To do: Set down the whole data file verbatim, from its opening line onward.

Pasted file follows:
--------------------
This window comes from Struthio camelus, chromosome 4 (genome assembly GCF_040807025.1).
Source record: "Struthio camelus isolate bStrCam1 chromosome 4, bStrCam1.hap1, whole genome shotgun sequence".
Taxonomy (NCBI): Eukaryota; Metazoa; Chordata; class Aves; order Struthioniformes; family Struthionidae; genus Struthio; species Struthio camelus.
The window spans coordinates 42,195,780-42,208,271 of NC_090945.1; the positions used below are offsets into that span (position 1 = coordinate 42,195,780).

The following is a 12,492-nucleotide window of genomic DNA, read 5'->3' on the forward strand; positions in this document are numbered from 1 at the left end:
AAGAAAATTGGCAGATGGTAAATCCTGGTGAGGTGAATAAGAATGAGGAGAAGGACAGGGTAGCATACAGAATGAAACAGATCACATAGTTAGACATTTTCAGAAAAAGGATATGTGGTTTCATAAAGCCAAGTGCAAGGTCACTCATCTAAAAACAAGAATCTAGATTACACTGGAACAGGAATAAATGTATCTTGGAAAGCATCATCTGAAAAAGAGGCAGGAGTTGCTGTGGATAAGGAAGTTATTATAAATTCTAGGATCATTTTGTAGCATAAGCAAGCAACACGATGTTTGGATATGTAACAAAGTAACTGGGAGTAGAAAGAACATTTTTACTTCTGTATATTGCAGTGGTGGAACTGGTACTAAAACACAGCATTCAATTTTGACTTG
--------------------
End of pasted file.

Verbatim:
This window comes from Struthio camelus, chromosome 4 (genome assembly GCF_040807025.1).
Source record: "Struthio camelus isolate bStrCam1 chromosome 4, bStrCam1.hap1, whole genome shotgun sequence".
Taxonomy (NCBI): Eukaryota; Metazoa; Chordata; class Aves; order Struthioniformes; family Struthionidae; genus Struthio; species Struthio camelus.
The window spans coordinates 42,195,780-42,208,271 of NC_090945.1; the positions used below are offsets into that span (position 1 = coordinate 42,195,780).

The following is a 12,492-nucleotide window of genomic DNA, read 5'->3' on the forward strand; positions in this document are numbered from 1 at the left end:
AAGAAAATTGGCAGATGGTAAATCCTGGTGAGGTGAATAAGAATGAGGAGAAGGACAGGGTAGCATACAGAATGAAACAGATCACATAGTTAGACATTTTCAGAAAAAGGATATGTGGTTTCATAAAGCCAAGTGCAAGGTCACTCATCTAAAAACAAGAATCTAGATTACACTGGAACAGGAATAAATGTATCTTGGAAAGCATCATCTGAAAAAGAGGCAGGAGTTGCTGTGGATAAGGAAGTTATTATAAATTCTAGGATCATTTTGTAGCATAAGCAAGCAACACGATGTTTGGATATGTAACAAAGTAACTGGGAGTAGAAAGAACATTTTTACTTCTGTATATTGCAGTGGTGGAACTGGTACTAAAACACAGCATTCAATTTTGACTTG